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First Christian Church, Vandalia
It’s all about God. The word “miracle” is a word used to explain positive events that cannot be explained scientifically. Like the story of the man who saw a car on fire with another man trapped inside. The man inside tried in vain to open the car door, but it was stuck. Seeing the man in the car could not get out, another man grabbed the car door and “miraculously” opened the door. Was this a case where the man in the car was too upset to open the door himself, or was this a miracle?
What about the time when a man was trapped under his car after an accident and a stranger single-handedly lifted the car off of him? Was this just a case where the rescuer was able to do this because he had an adrenalin rush that provided him the strength to lift the car, or was this a miracle?
We hear about miracles happening, but they happen to someone who is somewhere else.
Do we fail to recognize them when they happen to someone nearer to us? Do we fail to see miracles for what they are? Is this why we go about our lives not thanking God for them? My wife’s doctor told her that every time he delivered a newborn baby, he felt that he was witnessing a miracle. What mother or father of a new-born son or daughter has not felt this same about their own baby?
I believe in miracles. I always have, but I do now more than ever. In the early 1970s, I began to hear continuous noise in my right ear. Seeking relief, I went to a prominent hearing specialist at a well-known clinic and hospital in Central Illinois. This doctor had perfected the (cochlear) implant that allowed people to regain their hearing. After my hearing test, he told me that the noise in my ears was tinnitus, and that I also had a loss of hearing in my right ear. I asked him if there was anything I could do to improve my hearing. He said there was nothing I could do to get rid of the tinnitus, and that both would get worse as the years passed. He was correct.
Over the years, my inability to hear with my right ear became an increasingly greater problem. By the early 1990s, when I returned to college and then on to seminary, I found that if I used a pocket tape recorder with an earphone, I could hear the teacher at the head of the class while I recorded the lectures.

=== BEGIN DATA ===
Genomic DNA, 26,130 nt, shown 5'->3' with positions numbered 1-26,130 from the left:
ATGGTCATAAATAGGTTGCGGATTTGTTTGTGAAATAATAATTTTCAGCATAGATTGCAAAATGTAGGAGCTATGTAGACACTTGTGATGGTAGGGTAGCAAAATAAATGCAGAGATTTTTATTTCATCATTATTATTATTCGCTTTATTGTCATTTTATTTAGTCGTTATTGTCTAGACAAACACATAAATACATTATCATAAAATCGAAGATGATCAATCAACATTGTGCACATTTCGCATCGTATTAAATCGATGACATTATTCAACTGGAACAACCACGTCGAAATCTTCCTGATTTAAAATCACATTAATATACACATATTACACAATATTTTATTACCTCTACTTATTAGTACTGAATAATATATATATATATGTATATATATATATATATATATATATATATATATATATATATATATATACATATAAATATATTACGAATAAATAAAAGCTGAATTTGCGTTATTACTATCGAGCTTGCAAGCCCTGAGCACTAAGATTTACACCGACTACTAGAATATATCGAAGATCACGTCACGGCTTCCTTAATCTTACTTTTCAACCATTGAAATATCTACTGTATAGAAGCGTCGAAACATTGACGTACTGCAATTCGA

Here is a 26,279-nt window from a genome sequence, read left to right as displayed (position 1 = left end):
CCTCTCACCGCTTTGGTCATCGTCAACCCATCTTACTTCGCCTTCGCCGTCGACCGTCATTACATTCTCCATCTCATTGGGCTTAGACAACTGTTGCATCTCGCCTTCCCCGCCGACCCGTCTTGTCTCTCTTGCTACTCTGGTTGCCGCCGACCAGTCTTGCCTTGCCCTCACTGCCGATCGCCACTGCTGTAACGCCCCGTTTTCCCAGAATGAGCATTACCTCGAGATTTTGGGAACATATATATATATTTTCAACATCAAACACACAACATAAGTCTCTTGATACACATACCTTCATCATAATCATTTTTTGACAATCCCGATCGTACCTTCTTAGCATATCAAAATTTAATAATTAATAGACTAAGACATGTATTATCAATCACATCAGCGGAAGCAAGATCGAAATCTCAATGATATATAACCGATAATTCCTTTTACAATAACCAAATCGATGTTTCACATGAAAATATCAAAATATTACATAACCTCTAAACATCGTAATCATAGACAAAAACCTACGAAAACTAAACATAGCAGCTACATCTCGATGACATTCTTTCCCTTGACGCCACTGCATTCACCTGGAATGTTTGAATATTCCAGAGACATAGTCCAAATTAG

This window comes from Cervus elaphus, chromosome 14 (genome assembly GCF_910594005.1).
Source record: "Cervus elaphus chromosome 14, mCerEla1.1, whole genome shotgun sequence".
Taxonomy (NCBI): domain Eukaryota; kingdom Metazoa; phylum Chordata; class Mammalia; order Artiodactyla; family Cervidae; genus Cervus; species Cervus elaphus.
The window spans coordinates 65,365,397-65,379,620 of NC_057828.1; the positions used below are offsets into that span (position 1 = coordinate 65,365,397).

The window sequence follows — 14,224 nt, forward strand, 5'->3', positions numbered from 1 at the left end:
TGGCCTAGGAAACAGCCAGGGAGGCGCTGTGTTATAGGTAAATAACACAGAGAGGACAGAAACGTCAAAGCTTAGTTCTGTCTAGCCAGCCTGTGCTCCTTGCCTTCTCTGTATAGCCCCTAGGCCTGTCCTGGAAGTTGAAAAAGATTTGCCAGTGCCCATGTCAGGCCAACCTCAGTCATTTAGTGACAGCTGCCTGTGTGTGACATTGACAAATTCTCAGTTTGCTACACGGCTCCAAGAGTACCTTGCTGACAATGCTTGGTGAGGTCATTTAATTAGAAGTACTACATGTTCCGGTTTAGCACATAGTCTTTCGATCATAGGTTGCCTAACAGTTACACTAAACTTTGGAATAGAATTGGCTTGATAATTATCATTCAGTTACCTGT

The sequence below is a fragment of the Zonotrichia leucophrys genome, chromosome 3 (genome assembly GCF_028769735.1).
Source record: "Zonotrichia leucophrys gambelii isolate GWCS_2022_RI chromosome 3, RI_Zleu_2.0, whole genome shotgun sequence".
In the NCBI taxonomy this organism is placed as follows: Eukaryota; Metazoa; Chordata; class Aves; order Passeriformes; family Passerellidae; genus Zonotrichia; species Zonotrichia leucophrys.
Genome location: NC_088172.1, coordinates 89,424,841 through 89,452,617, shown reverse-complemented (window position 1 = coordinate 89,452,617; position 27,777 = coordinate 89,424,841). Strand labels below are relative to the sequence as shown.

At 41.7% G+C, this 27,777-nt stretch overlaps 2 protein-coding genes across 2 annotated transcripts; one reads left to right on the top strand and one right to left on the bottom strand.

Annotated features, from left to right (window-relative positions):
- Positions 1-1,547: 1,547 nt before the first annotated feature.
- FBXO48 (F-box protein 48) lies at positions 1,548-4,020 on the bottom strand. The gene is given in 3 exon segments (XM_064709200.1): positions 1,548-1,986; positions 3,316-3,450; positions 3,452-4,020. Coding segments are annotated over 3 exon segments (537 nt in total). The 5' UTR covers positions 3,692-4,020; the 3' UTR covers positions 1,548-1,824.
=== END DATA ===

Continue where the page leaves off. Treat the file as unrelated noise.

More recently, while driving down the highway, I needed to remind my wife to “Talk to me and not to the windshield, so I can hear you.” As a pastor, I have had trouble hearing members of my congregation during our times of sharing our joys and concerns.
On Sunday, Aug. 8, that all changed. While I was sitting at our dining room table reading the Sunday paper and listening to the TV in the next room, I heard a “pop” in my right ear. Suddenly, I became aware that I could really hear the TV in the next room. I put my hand to my left ear and then to my right ear. I found that I could hear with the same volume with both ears. I now can hear – ”in stereo.” I still have the tinnitus, but now I can hear with both ears.
What happened? I don’t know. Had there been some mechanical workings in my right ear that had “let loose”? Is this what restored my hearing after 35 years? I have talked to two doctors, and both have said it was a miracle. Was it?
Now, whenever I read the words in John 9:24, they have an even stronger meaning to me than before. For in the Gospel of John, we read that Jesus had given eyesight to a man who had been blind from birth.
When asked how Jesus had restored his sight, the man replied, “One thing I do know...that before I was blind...now I see.”
I can not and will not deny the power of Christ Jesus to do today what he did during his life here on earth. Nor do I take credit for being worthy enough of having a miracle bestowed on me.
You are free to believe what you wish. I choose to believe in miracles. It’s not about me; it’s about the power of God to work in our lives through his son, Jesus the Christ.
One thing I do know...that before I was nearly deaf in my right ear...now I can hear.”